“Fanciulla” is called Puccini’s Western — Castleton provided a covered wagon and a real cowboy on the grounds to underline the point — but it’s actually about miners in California, rather than cowboys in the Southwest. It’s certainly Puccini’s American opera, based on a popular play by David Belasco (who also wrote the original short story of “Madame Butterfly”), commissioned by the Metropolitan Opera and premiered there in 1910 with Enrico Caruso and Emmy Destinn, the superstars of the day, as Dick Johnson and Minnie (the title role). Musically, it’s one of his densest scores, with relatively few melodies but lots of leitmotifs rising from thick instrumental textures. This sophistication, sometimes slightly stagnant, makes an odd counterpoint to the drama, which runs heavy on homesick miners and throws in a couple of Native Americans speaking pidgin Italian for good measure.
This richness makes good conducting particularly important, and Maazel and his players offered sound to revel in. The best moments came when the huge orchestra was scaled down to a hush so that a single voice or two emerged: the trill of a harp; the miners’ pianissimo singing of a waltz; or the double basses like a beating heart underlining the tension of the pivotal poker scene, when Minnie stakes her future, and that of her beloved Dick, on a hand of poker played with the threatening sheriff Jack Rance.
As for the singing: You could say that casting this big opera with young singers is unfair to the singers and places unrealistic vocal demands on them, and you wouldn’t be wrong. But since professional companies seem to cast the same way these days, shoving smaller voices into bigger roles that don’t fit them, it’s hardly fair to single Castleton out for criticism.
So, although Paul LaRosa was hard to hear as Jack Rance, he looked and played the part well. Jonathan Burton worked hard to pump out the volume of sound needed for Dick Johnson (who is actually the bandit Ramerrez; Belasco excelled at melodramatic cliche), and played the part with a kind of unromantic friendliness and a warm smile that actually convinced me that Minnie might fall for him, since he was so different from anyone else she met. And Ekaterina Metlova did valiantly as Minnie. It’s a part that requires not only volume but the dramatic stature to pull off playing the tomboy-with-a-heart-of-gold figure with more force of personality than anyone on stage. Metlova was more spunky than noble — sporting a flowing shirt and tight black pants like something Johnny Depp might have worn in “Pirates of the Caribbean,” courtesy of Davide Gilioli — but she hit big notes where called for and mostly carried the role, although she couldn’t quite pull off the key moment when she wins the poker game (by cheating) with a heartfelt cry of “Three aces and a pair!” (In Italian, of course.)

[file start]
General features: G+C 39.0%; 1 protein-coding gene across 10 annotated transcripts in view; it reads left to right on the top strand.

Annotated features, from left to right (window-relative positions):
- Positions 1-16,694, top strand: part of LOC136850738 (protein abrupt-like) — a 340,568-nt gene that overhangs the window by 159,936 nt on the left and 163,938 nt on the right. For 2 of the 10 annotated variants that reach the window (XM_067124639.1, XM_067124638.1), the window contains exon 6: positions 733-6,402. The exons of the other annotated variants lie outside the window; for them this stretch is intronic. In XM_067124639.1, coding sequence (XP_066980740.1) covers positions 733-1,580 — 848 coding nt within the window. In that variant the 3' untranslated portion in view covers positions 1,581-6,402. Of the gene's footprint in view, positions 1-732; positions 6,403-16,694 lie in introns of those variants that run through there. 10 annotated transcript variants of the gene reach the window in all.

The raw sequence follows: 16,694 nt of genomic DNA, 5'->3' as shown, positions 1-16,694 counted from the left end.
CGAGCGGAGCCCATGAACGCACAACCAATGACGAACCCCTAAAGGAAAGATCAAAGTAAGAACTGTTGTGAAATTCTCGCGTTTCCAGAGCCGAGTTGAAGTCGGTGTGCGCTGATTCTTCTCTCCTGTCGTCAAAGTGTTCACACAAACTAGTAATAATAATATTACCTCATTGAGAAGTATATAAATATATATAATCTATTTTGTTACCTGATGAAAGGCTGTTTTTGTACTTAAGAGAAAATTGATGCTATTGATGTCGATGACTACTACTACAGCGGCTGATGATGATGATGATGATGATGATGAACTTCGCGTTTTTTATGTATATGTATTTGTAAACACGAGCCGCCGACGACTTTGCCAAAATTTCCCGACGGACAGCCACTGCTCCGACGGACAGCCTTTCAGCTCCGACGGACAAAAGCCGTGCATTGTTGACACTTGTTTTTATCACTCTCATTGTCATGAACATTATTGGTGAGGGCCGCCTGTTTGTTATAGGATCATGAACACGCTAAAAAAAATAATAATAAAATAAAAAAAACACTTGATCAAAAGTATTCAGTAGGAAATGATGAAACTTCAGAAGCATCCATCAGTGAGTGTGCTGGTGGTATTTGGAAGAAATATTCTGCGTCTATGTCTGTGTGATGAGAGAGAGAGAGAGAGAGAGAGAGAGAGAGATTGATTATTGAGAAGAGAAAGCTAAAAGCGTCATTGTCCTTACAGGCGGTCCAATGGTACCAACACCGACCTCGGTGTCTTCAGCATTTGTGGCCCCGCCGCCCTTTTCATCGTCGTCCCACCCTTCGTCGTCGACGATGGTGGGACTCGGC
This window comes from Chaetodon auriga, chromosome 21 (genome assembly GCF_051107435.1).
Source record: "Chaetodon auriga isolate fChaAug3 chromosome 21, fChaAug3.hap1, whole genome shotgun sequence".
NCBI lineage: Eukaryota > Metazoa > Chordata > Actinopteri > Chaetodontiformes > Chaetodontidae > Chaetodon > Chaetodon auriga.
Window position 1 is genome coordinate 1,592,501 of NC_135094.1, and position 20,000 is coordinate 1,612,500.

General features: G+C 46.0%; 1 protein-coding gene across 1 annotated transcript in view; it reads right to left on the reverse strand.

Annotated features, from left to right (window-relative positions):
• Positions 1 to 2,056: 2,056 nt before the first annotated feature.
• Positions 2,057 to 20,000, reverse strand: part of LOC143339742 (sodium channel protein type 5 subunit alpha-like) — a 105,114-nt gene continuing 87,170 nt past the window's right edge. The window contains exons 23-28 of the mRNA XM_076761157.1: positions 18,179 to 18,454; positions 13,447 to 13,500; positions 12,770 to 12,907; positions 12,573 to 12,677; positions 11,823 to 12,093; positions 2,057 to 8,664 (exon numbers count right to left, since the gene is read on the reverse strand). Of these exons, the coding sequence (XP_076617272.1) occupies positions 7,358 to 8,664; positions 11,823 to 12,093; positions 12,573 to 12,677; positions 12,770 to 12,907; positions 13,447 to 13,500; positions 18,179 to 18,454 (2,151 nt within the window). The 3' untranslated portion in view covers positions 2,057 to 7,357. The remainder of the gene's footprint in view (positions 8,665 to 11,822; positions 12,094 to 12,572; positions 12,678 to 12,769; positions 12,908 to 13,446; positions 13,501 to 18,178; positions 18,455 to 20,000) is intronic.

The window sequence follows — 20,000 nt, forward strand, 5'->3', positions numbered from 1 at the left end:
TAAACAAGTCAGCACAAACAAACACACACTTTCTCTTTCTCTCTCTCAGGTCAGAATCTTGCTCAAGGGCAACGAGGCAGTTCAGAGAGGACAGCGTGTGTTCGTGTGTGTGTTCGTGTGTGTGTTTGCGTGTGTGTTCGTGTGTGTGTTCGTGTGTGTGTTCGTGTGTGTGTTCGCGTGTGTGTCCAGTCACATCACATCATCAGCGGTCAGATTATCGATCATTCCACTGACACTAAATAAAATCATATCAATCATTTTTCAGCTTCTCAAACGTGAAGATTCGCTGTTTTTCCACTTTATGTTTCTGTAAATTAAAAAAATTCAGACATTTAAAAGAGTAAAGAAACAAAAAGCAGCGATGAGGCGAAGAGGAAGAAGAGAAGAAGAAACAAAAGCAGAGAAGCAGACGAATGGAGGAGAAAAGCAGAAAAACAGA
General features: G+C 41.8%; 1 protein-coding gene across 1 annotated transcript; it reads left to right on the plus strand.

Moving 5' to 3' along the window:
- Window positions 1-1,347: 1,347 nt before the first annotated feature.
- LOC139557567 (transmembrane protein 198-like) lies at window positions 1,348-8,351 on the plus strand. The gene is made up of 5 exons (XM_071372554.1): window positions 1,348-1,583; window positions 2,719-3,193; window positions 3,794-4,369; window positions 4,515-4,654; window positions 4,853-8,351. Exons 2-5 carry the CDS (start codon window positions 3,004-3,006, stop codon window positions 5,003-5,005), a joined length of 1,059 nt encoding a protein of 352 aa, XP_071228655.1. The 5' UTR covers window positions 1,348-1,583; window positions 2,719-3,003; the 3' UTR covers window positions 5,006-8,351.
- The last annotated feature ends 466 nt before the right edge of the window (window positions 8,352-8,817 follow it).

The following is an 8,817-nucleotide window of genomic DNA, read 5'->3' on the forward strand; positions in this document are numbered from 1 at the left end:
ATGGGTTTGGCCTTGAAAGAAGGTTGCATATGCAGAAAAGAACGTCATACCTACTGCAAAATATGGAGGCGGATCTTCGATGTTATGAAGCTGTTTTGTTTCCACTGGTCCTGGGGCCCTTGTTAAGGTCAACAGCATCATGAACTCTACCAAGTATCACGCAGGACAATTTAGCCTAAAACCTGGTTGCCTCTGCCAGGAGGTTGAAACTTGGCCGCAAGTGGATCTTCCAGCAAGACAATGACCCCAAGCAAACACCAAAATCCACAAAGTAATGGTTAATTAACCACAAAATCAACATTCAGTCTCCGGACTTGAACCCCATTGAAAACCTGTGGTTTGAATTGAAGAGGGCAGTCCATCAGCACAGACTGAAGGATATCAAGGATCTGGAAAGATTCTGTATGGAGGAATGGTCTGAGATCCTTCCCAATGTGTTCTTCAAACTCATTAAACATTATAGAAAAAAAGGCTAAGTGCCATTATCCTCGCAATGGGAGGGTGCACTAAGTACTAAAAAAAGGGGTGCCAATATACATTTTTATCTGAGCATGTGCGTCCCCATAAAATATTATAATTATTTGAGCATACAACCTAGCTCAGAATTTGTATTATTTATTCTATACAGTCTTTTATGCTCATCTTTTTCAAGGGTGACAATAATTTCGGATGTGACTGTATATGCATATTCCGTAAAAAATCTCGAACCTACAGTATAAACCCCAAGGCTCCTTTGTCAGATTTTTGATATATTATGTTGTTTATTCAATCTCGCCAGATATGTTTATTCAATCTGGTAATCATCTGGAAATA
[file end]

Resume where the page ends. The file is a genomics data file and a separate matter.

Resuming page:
Gilioli’s sets met respectable international standards — cue the jokes about how Minnie’s little cabin looked like a palatial ski chalet, a frequent byproduct of a designer’s attempt to reconcile his vision, his budget and the huge scale of an opera proscenium. Like the opera, the sets were best and most evocative in Act I (the bar) and sketchiest in Act III, where it doesn’t matter all that much where we are — Dick Johnson is about to be hanged, and Minnie comes riding in to save him. Giandomenico Vaccari, the director, who generally did a creditable job of making the opera work, appeared to have moved the action here from a California forest to a mine shaft, and, reasonably if regrettably, dispensed with Minnie’s traditional entrance on horseback, letting Metlova run out on stage almost unobtrusively instead.
The backdrop of singers was more impressive; this opera features a lot of small parts, allowing Castleton to give cameos to a bunch of their young singers, all sporting beards for the occasion. Andrew Stuckey showed a strong bass as Sonora; Kirk Dougherty was also firm as the bartender, Nick; Chris Bozeka was energetically coltish as Joe; and Christopher Besch, although vocally pale, turned Ashby, the Wells Fargo agent, into a real character, like something out of “Deadwood.”
Happy endings were something of a challenge for Puccini, and love, in many of his operas, is presented with an asterisk: Take the stunning love duet in “Madama Butterfly,” in which one of the players is actually stringing the other along. “Fanciulla” does feature requited love, and a happy ending, but Puccini has trouble making it feel like anything but a tragedy. The love duet is not fully satisfying, and the final tableau is less joyous than wistful, with Minnie and Dick riding off into the sunset sadly singing “Addio, mia California.” These are among the reasons this opera isn’t as often performed as other Puccini favorites; but it is an important work, and Castleton’s production is as good as you’re likely to see, and worth a trip. Just follow the signs.
“La Fanciulla del West” will be performed again on July 12 and 21 at the Castleton Festival, Castleton, Va.